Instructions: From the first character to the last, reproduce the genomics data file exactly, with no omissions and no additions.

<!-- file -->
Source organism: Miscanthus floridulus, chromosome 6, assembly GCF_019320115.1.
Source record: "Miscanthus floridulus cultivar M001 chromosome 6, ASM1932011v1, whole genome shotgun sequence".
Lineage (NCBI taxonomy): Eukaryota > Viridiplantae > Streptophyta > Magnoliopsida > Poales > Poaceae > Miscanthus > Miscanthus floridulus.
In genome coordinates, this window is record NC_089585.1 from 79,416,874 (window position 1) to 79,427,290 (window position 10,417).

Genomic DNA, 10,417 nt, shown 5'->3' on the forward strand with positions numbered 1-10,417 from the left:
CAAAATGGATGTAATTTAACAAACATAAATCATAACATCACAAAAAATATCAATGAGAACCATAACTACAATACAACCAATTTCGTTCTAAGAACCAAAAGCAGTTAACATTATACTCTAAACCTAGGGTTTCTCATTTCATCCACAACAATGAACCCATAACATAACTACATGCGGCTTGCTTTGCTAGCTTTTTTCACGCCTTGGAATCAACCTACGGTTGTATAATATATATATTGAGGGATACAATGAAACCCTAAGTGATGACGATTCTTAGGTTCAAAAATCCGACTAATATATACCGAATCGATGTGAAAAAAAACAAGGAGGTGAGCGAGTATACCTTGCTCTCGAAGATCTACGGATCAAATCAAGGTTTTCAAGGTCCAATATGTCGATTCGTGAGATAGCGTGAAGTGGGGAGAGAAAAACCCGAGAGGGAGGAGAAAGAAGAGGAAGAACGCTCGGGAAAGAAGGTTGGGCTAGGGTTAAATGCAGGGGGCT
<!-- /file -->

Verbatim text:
Source organism: Miscanthus floridulus, chromosome 6, assembly GCF_019320115.1.
Source record: "Miscanthus floridulus cultivar M001 chromosome 6, ASM1932011v1, whole genome shotgun sequence".
Lineage (NCBI taxonomy): Eukaryota > Viridiplantae > Streptophyta > Magnoliopsida > Poales > Poaceae > Miscanthus > Miscanthus floridulus.
In genome coordinates, this window is record NC_089585.1 from 79,416,874 (window position 1) to 79,427,290 (window position 10,417).

Genomic DNA, 10,417 nt, shown 5'->3' on the forward strand with positions numbered 1-10,417 from the left:
CAAAATGGATGTAATTTAACAAACATAAATCATAACATCACAAAAAATATCAATGAGAACCATAACTACAATACAACCAATTTCGTTCTAAGAACCAAAAGCAGTTAACATTATACTCTAAACCTAGGGTTTCTCATTTCATCCACAACAATGAACCCATAACATAACTACATGCGGCTTGCTTTGCTAGCTTTTTTCACGCCTTGGAATCAACCTACGGTTGTATAATATATATATTGAGGGATACAATGAAACCCTAAGTGATGACGATTCTTAGGTTCAAAAATCCGACTAATATATACCGAATCGATGTGAAAAAAAACAAGGAGGTGAGCGAGTATACCTTGCTCTCGAAGATCTACGGATCAAATCAAGGTTTTCAAGGTCCAATATGTCGATTCGTGAGATAGCGTGAAGTGGGGAGAGAAAAACCCGAGAGGGAGGAGAAAGAAGAGGAAGAACGCTCGGGAAAGAAGGTTGGGCTAGGGTTAAATGCAGGGGGCT